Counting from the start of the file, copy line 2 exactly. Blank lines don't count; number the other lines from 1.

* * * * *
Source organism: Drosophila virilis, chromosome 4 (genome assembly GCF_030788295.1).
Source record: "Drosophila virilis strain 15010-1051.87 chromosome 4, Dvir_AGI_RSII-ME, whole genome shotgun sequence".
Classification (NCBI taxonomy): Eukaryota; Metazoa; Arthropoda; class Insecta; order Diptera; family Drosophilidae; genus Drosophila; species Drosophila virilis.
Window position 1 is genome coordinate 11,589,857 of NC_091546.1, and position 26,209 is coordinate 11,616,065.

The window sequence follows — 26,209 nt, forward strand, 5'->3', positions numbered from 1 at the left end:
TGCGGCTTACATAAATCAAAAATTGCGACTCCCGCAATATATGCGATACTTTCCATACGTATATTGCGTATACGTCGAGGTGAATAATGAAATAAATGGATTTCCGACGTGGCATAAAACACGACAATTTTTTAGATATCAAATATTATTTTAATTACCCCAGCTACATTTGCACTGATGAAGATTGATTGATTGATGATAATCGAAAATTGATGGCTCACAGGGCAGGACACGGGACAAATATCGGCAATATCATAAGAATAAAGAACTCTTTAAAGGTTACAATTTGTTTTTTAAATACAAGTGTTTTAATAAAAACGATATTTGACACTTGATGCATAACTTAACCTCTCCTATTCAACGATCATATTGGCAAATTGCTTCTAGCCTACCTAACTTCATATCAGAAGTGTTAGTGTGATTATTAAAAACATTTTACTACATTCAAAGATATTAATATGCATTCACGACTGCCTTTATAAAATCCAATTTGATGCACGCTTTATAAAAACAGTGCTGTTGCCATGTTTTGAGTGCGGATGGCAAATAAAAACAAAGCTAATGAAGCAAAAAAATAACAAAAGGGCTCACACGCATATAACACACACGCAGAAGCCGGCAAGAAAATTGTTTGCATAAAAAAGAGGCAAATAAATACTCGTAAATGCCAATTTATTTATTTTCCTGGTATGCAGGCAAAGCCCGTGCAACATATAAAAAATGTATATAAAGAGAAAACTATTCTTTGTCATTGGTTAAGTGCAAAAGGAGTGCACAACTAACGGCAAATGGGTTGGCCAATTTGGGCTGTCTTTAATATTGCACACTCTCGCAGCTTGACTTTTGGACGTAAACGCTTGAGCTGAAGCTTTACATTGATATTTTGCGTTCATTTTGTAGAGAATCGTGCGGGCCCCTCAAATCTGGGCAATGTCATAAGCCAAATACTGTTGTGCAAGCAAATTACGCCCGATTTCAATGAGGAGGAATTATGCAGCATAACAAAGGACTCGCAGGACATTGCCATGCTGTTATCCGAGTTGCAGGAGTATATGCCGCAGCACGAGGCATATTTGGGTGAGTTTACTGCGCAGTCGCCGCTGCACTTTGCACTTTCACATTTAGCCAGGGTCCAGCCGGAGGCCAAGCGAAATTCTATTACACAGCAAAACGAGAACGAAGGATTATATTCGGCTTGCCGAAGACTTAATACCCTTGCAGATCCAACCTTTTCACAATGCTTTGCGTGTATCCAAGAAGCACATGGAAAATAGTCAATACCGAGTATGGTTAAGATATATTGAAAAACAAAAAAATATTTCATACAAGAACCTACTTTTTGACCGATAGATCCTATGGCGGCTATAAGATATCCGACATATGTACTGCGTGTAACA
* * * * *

Source record: "Drosophila virilis strain 15010-1051.87 chromosome 4, Dvir_AGI_RSII-ME, whole genome shotgun sequence".